When the cost of materials and labor skyrocketed during the pandemic, some people may have speculated that the cost of paying out insurance claims would climb substantially as well, resulting in losses to the insurance industry. However, property and casualty insurance remains viable in the wake of COVID-19.
Why is that? While there has been an increase in the payout-per-claim cost, it pales in comparison to the drop in total claims. With respect to auto insurance, for example, much of the payout-per-claim cost can be attributed to the dip in manufacturing and production. As the supply of cars and car parts began to drop, their inherent value climbed. For the first time in recent history, a newly purchased used car might appreciate in value.
Despite low availability and the rising cost of materials, auto insurance companies maintained their viability. Much of the resilience of the auto insurance industry was a direct result of national stay-at-home orders: employees began working from home, festivals and concerts were cancelled, restaurants stopped providing onsite dining, students embarked on e-learning, and adults could have wine delivered right to their front door. Unsurprisingly, driving became less frequent. As a result, there were drastically fewer auto-related accidents and, thereby, even fewer auto-related claims. As claims declined, insurance companies were able to sustain themselves and even decrease premiums in some instances.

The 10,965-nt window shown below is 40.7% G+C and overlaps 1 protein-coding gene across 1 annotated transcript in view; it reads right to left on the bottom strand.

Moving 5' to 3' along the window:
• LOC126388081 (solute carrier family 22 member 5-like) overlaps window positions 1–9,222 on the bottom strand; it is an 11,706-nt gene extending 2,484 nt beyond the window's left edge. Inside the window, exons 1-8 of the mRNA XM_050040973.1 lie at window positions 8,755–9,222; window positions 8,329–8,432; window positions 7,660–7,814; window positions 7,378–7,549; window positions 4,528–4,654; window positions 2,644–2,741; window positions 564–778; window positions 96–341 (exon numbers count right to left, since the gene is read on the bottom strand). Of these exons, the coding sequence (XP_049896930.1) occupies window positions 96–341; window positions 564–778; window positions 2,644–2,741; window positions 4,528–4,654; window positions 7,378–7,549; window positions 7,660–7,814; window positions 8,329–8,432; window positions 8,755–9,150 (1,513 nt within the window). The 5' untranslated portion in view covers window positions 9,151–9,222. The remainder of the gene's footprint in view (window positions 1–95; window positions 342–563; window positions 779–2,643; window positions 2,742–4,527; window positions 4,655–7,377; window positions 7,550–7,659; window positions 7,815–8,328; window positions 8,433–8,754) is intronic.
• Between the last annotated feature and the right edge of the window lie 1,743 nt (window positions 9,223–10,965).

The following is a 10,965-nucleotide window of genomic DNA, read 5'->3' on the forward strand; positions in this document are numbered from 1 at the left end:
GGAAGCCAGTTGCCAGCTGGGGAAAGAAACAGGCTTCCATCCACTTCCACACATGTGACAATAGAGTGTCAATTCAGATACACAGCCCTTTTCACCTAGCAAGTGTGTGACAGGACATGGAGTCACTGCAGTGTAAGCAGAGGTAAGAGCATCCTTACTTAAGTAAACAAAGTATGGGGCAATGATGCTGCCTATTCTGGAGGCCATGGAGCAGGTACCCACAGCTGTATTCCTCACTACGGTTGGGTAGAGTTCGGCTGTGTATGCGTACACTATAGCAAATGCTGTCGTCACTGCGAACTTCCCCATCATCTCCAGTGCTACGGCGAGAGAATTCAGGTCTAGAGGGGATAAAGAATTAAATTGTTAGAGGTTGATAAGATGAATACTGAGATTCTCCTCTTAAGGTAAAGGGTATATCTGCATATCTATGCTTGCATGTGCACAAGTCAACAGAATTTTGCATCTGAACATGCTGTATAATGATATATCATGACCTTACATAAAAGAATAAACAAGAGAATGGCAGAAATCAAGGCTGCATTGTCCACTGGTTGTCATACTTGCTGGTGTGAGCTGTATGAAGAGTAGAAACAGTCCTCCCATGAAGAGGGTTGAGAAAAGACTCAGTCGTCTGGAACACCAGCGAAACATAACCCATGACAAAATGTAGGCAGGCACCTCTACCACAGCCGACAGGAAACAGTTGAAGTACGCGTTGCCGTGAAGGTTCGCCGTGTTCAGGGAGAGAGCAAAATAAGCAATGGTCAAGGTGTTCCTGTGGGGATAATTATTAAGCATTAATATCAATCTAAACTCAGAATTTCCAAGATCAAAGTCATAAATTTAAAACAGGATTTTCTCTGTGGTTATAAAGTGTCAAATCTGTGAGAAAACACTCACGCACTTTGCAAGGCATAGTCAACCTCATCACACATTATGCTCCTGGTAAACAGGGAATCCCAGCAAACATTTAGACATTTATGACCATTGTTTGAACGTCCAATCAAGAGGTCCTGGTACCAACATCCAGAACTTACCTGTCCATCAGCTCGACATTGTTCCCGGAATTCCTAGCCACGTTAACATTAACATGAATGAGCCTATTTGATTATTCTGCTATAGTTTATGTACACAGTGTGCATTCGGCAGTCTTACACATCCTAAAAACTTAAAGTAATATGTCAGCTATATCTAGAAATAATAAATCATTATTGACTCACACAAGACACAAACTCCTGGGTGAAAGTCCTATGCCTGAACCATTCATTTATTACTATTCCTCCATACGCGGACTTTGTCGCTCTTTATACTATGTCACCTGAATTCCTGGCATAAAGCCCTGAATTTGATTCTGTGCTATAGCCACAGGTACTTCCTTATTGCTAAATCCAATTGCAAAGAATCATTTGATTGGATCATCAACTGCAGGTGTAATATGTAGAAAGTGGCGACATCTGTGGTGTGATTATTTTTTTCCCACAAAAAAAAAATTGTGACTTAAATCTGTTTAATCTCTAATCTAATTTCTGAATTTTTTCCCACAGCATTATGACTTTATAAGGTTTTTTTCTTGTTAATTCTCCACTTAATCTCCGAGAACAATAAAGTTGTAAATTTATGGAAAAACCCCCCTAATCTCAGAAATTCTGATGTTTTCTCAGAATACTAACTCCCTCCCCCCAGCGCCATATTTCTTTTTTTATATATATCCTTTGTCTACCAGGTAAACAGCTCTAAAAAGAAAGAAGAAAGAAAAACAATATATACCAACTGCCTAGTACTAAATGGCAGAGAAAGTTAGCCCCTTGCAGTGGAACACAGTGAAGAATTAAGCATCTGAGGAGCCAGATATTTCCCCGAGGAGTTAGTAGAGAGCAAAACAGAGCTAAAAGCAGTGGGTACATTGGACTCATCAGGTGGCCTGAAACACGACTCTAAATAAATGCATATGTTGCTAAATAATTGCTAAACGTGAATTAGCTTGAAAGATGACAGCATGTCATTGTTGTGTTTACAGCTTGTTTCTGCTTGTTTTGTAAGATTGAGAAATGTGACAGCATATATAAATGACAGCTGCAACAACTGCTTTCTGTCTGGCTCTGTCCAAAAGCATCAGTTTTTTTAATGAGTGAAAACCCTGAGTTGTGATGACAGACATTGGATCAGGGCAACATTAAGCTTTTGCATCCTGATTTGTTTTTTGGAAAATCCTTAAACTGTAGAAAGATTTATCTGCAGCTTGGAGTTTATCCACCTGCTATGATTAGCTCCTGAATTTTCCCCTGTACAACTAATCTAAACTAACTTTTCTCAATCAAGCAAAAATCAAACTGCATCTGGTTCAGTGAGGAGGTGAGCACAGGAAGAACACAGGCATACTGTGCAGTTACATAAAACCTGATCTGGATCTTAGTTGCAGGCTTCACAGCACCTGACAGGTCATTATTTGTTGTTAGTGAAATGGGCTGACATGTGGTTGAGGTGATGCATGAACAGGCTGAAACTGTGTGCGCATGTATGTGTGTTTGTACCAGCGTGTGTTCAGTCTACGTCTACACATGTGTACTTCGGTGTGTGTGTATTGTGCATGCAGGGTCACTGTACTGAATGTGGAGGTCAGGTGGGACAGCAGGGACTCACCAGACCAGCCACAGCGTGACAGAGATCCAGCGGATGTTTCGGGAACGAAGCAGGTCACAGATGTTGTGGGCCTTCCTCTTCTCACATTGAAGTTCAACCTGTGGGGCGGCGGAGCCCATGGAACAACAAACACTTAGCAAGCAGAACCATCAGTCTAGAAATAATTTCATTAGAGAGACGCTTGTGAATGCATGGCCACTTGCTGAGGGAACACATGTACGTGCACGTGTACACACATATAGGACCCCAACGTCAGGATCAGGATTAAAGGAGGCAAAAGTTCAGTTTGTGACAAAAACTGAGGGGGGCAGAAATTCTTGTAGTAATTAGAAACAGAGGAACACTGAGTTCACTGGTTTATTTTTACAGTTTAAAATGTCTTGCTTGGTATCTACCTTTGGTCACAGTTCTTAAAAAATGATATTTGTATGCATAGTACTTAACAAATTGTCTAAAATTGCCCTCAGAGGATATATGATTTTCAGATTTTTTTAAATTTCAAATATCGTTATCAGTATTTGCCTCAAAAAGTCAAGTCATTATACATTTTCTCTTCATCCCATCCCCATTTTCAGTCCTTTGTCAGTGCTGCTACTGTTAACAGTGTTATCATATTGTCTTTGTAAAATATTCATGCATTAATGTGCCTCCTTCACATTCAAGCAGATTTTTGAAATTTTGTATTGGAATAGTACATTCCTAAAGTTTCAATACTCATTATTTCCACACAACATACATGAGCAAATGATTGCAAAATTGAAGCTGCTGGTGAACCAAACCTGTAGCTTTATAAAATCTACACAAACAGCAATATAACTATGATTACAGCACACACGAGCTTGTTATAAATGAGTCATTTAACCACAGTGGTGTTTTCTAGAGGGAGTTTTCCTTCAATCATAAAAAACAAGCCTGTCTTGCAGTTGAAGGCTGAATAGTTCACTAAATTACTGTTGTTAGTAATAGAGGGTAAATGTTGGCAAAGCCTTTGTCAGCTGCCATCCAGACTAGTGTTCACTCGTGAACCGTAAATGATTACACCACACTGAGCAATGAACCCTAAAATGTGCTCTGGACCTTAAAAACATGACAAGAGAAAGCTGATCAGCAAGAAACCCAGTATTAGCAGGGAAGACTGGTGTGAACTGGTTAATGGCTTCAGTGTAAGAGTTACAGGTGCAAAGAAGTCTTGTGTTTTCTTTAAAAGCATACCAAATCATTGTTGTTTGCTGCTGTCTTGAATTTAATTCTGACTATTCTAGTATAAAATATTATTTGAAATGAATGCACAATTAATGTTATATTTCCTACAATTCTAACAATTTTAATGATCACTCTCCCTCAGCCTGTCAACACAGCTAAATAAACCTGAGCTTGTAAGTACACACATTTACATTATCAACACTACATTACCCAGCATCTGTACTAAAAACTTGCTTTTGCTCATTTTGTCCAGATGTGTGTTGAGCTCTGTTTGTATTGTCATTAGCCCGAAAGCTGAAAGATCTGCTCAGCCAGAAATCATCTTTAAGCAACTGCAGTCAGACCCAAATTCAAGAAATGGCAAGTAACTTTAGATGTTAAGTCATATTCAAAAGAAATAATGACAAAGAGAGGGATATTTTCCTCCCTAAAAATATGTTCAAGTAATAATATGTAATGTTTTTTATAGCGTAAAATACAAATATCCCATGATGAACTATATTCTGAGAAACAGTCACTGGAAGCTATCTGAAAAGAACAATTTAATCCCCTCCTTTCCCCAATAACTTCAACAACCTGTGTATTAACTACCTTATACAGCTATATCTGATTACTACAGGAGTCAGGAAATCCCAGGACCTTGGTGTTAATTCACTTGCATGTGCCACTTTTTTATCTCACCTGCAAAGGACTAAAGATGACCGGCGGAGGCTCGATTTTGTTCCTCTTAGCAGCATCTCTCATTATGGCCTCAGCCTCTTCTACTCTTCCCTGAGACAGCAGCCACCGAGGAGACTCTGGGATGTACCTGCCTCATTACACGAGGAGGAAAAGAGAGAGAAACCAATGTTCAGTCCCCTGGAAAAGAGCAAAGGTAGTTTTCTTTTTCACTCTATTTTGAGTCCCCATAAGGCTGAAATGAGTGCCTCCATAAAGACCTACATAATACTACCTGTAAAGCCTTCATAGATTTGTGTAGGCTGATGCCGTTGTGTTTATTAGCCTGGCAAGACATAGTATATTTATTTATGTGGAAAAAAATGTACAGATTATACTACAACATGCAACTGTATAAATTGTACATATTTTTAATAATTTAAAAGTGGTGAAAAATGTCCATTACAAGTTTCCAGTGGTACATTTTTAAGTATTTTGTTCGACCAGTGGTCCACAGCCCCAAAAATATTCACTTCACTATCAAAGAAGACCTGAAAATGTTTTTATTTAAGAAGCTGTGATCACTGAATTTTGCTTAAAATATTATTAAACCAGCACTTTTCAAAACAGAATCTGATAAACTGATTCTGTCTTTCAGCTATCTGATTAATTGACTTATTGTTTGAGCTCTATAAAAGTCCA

Similarly, in the world of repair and remodeling, there was growth despite rising material costs. One Houston-area contractor observed that he has seen the price of lumber alone spike by 35% during the pandemic. A Florida-area P&C Insurance Director provided some additional perspective, stating that in addition to the rise in cost of materials, there has been an equally drastic increase in the cost of labor. And, since the continental U.S. saw a substantial rise in catastrophic natural disasters, speculation suggests that the total number of claims would rise as well.
Nonetheless, the P&C industry remained steady. Throughout the pandemic there were many state and local orders preventing gatherings of more than a few people. Many were apprehensive about letting unfamiliar people into their homes and even avoided gathering with their own families for the holidays. Because much of the work in the field of repair and remodeling requires the contractor to do the work inside of the customer’s home, many non-emergent interior jobs were put on the backburner.
Initially, most insurers anticipated losses and, in order to continue to provide sustainable insurance products for their insureds, responded by increasing premiums for 2021. However, since these anticipated losses never materialized, insurance companies have started decreasing premiums as the market dictates. The market trend for 2022 indicates that a decline in premium rates is likely should the drop in overall claims continue.